Although many of the factories have been replaced over the years, many still hold the history of the trades of a bygone era. One such trade was the making of pen nibs for fountain pens. Birmingham's Jewellery Quarter was once the highest producer of pen nibs in the world, and its decline only came more recently, due to the mass production of László Bíró's invention by Bic. However, The Pen Room in the Argent Centre still exists to preserve the history. As you enter, you walk into a room instantly full of history. Around the walls on the left are various packages and pens, with the centre given way to cases of exhibits. On the right are some of the old machines used to make the pen nibs. On a quiet day the staff are more than happy to give you a demostration, although they can only perform 5 steps of the process, as the other 12 require machines too large to fit in the room, as well as time to perform them. Dan got to punch out the metal and stamp it to begin the process, and got to keep the results. He was quite impressed to realise that all those years ago, children the same age as himself were producing all these nibs. Of the stamping process 28,000 per worker were cut from the sheet metal.

Next we were shown some of the braille machines that were also produced in Birmingham, with Dan getting to spell his name in braille on the ticker type machines. After the demonstrations, we were lead into the second room, full of typewriters, pen nibs and other exhibits, with the opportunity to try some of the typewriters, as well as try writing with some of the pens. A member of staff took out an old German typewriter that was very unique as the characters were all on a single barrel, and the letters chosen via a metal pointer attached to the barrel, and pointing at the letters on a curved pad. A very unusual typewriter, and I should have taken a photo, as I can't find anything like it online. Looking at some of the other exhibits, it is surprising to discover just how much an impact the pen industry had on Birmingham (as well as the world), with many pioneers having been since commorated with street names, mounments and buildings. Josiah Mason, John Baskerville and Joseph Gillott to name a few.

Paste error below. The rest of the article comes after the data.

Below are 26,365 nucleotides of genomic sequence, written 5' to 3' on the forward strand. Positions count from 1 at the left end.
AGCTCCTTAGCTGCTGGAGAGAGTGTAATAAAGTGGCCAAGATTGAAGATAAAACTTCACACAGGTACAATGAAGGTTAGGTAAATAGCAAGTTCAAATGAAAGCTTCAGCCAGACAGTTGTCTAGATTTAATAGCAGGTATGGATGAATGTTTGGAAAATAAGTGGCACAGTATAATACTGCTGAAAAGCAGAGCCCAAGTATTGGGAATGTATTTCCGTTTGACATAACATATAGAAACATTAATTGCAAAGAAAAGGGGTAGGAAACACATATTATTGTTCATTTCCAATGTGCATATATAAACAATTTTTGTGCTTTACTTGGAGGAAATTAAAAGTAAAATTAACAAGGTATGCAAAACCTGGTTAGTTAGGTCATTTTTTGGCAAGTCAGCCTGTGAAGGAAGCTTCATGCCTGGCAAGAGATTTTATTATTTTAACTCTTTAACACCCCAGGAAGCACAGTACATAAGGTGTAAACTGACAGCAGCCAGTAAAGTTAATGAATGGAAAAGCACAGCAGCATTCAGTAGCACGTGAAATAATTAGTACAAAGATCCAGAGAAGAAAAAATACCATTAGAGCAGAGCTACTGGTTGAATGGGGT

Across from The Pen Room was Joseph Gillott's Victoria Works, and is one of a few factories that can still be seen, the Argent Centre itself (previously the Albert Works) being one too. Incidentally the Argent Centre at one point was also a Turkish Baths. Another bit of history I discovered, is that the stories of 'Rip Van Winkle' and 'The Legend Of Sleepy Hollow' were actually written in a house, whose grounds covered the corner of Legge Lane and Frederick Street. The house survived even after the Argent Centre was built in front of it, to occupy the corner itself. Further up Frederick Street is the factory of Thomas Fattorini Ltd, who moved to Birmingham from Italy, via Skipton, and was renowned for making medals and badges. I used to walk past these buildings every day when I worked at The Big Peg, and although I often took the time to take in the grand designs of the buildings, I really wished I'd taken more interest at the time. I'd have probably spent most lunchtimes walking around with a camera :)

We then entered the central part of the Jewellery Quarter, by the Chamberlain Clock and Aquinas House. From here we walked across the road to the Warstone Lane Cemetery Lodge, and to The War Stone. The former is not something I'd really paid attention to before, and the latter I never knew was there. From here we walked into the cemetery. In the central part of the cemetery are the catacombs. Above them originally stood St Michael's Church, which has long since gone. From images and drawings the cemetery was meant to be viewed from the Icknield Street entrance, with the catacombs appearing to be leading into the church. However, the abundance of trees these days hides a large part of this viw now. The catacombs were once used from protection in WWII, but have now all been boarded up, although some had already been closed with upright headstones. A link to our visit to The Pen Room is John Baskerville who is buried here. Although I didn't find his gravestone, there is a sort of memorial to him.

As we were planning to spend all day wandering around, we walked back and drove around some of the other places, such as Icknield Street School. Next time we'll take some time to visit the Key Hill Cemetery, which is just the otherside of the train station, and holds many famous Birmingham history makers, including Alfred Bird the inventory of egg-free custard, of which the Custard Factory is named (and perhaps another tour some day). Another place we'll visit is the Jewellery Museum at the top end of Vyse Street, as well as taking in more of the buildings in and around St Paul's Square, including The Assay Office, the biggest in the world.